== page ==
3D is dead, long live 3D – but no specs please

The Irish Times - Friday - The Ticket - - Reel News - By Don­ald Clarke

Ev­ery now and then, when a high-pro­file 3D movie fails, crit­ics pre­dict that the process may fi­nally be en­ter­ing its sec­ond (or third if you count the 1970s boom­let) se­ries of death throes.

The as­ton­ish­ingly slug­gish per­for­mance of Mars Needs Moms – a flop on both sides of the At­lantic – has again set the wish­ful think­ing in mo­tion.

Des­per­ate to fur­ther the case, pun­dits note that Toy Story 3, the big­gest film of 2010, ac­crued a smaller than ex­pected per­cent­age of its tak­ings from 3D screen­ings.

Well, James Cameron is hav­ing none of it. “Our strate­gic plan is to make 3D ubiq­ui­tous over the next five to 10 years on all plat­forms,” the di­rec­tor of Avatar told the Hol­ly­wood Re­porter.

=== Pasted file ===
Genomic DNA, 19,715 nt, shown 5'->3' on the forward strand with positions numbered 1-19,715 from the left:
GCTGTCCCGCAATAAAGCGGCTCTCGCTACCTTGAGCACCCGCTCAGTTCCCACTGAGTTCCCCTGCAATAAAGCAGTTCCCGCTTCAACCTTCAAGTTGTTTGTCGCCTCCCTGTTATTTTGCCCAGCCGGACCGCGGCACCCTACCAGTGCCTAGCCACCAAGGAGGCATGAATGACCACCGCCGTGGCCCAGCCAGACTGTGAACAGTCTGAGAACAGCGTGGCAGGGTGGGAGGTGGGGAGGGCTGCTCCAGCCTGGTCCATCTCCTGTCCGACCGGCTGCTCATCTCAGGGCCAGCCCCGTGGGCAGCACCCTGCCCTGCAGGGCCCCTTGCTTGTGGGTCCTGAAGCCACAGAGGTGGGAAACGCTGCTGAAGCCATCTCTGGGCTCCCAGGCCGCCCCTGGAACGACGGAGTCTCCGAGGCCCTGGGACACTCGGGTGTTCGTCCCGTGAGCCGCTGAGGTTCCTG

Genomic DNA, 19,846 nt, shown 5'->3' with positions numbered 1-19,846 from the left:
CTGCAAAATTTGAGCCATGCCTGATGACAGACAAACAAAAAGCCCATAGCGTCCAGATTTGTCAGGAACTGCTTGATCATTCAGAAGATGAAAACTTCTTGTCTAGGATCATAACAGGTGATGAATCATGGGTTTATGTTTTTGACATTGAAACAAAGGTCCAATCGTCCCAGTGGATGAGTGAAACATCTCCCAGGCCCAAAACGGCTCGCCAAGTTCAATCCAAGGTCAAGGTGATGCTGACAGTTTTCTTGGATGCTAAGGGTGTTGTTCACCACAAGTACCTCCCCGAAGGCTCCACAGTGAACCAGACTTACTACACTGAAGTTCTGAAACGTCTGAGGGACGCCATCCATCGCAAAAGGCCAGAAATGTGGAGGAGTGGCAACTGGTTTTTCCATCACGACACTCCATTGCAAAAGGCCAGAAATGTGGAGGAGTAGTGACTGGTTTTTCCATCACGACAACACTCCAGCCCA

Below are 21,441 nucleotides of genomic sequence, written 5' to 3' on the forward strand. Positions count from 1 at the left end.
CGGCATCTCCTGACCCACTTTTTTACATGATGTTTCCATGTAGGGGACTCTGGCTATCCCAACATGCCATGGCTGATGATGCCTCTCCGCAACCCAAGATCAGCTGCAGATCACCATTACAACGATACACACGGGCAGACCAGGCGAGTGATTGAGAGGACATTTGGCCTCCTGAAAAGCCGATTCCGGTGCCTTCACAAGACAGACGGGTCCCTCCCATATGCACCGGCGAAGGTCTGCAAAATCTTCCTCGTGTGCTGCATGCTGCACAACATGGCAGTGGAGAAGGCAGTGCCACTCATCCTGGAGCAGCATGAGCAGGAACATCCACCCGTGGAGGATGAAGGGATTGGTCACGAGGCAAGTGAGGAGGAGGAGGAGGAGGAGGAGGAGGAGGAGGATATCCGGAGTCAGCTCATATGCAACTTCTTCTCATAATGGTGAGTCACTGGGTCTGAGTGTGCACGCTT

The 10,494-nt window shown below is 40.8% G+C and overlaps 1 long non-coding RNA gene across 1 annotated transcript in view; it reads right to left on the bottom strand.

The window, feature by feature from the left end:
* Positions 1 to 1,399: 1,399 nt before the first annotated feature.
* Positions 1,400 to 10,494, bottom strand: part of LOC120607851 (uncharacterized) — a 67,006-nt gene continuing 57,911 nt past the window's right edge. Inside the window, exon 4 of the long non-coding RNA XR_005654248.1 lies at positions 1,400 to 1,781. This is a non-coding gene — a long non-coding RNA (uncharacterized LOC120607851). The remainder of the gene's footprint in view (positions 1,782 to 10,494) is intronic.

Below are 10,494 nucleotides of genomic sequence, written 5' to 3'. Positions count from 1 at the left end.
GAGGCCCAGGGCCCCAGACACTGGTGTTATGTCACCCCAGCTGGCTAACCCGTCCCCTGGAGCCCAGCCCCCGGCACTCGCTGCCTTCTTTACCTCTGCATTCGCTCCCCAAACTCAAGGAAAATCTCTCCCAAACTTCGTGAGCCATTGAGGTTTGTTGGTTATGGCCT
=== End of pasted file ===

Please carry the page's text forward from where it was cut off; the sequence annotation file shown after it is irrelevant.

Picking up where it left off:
He was speak­ing in his role as supremo of the Cameron-Pace Group, which seeks to per­suade film-mak­ers, broad­cast­ers and games de­vel­op­ers to utilise the new tech­nolo­gies.

“We are shift­ing from hav­ing to cre­ate 50 to 70 cam­era sys­tems for movies to thou­sands of rigs that need to be got out there for the rapidly grow­ing broad­cast­ing busi­ness,” he con­tin­ued. Cameron be­lieves that, once tech­nol­ogy emerges that en­ables view­ers to ex­pe­ri­ence the ef­fects with­out wear­ing glasses, the “adop­tion curve [will] go bal­lis­tic”.

He may have a point. Nin­tendo has al­ready pointed the way with its spec­ta­cle-free 3DS video game con­sole.

Film-mak­ers are from Mars, film-go­ers are from Venus: the flop 3D epic Mars Needs Moms

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